When is the Property Owner Responsible for injuries you Sustain While on His/Her Property?
Whether you were an invitee, a “licensee” or even a “trespasser,” the property owner generally will have some (if not all) responsibility for any premises injuries you receive while on the property.
An “invitee” is someone who is on the property because the owner invited them to be on the property, either through direct invitation or through belief that the property is open for their use.
Individuals under this definition may include business customers (shoppers at Wal-Mart), visitors to public places (museums or parks), and guests (social gatherings). Generally, if the property is open to the public and the property owner invites the public inside, the public is considered an “invitee.”
A “licensee” is someone who is on the property for purposes that directly benefit him/her and not the business. An example of a “licensee” is someone who goes into a store only to get change for a parking meter and not to shop, but slips and falls on some water on the floor. If there were no warning signs of the dangerous condition, the property owner could be held responsible to the person under the “licensee” definition.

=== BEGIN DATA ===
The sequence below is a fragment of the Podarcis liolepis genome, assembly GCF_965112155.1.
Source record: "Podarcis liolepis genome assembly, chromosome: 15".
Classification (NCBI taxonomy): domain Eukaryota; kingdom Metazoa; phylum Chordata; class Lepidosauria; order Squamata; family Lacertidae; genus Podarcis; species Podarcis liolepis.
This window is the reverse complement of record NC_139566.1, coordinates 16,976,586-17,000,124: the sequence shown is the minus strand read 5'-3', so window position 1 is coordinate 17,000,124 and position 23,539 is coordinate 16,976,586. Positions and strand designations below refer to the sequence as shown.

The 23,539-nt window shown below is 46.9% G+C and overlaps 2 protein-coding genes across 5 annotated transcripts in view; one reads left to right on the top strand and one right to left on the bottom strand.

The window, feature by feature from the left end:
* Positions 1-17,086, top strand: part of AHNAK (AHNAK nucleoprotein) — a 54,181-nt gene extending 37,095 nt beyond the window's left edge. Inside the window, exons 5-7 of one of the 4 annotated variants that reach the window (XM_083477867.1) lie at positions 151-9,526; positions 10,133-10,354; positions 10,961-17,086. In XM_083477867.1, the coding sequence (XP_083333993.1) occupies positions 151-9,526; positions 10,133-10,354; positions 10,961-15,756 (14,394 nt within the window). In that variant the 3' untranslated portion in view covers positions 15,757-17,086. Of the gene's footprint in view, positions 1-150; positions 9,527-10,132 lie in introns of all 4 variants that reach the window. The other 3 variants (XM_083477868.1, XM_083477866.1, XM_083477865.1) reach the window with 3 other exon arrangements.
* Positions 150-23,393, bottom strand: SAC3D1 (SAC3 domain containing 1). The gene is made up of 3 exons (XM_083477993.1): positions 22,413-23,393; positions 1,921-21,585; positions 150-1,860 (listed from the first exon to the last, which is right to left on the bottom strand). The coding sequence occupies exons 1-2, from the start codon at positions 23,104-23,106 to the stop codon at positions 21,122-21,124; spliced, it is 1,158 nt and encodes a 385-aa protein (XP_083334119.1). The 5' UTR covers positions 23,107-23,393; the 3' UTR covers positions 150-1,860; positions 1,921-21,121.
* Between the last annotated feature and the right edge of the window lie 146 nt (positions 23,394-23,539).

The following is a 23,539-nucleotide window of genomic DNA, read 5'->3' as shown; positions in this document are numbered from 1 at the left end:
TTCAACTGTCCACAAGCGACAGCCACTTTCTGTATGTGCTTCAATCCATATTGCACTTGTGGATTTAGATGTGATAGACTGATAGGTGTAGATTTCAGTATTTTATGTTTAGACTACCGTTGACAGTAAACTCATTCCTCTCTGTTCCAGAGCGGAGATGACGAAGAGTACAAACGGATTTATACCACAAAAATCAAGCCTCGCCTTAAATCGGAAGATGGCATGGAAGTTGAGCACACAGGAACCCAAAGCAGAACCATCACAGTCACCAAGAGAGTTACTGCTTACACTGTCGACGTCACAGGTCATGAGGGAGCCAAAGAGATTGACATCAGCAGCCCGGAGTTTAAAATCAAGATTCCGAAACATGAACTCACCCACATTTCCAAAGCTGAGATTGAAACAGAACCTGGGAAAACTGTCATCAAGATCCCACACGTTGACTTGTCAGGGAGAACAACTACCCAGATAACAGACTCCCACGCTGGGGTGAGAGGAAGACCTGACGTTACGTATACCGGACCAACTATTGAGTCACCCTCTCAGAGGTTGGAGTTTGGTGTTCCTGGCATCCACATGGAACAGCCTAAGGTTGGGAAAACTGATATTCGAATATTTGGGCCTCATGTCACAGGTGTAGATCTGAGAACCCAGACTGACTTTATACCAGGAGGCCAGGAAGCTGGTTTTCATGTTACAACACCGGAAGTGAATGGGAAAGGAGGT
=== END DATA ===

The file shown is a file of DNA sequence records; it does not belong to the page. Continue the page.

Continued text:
Under some circumstances, persons can also be considered “uninvited licensees” (persons who just loiter around the property and the property owner is aware of their presence).
A “trespasser” is someone who is on the property without invitation or license (as discussed above) from the property owner and is on the property strictly for his/her own self-interest.
Its important to understand the definition of a “trespasser” because the law looks at the duties of the property owner differently depending on the classification of the person on the property who is injured.
For example, a landowner is not responsible for a slip and fall accident if the person who fell is considered a trespasser. But the property owner has certain legal responsibilities regardless of the status of the person entering upon the property. Some of these responsibilities include:
- Proper notice of any dangerous conditions of which the property owner may be aware;
- Keeping the property in a reasonably safe condition;
- Proper posting of “trespassing” signs or warning of harmful or dangerous conditions regarding the property; and,
- Not creating a dangerous or harmful condition on the property, whether intentionally or unintentionally.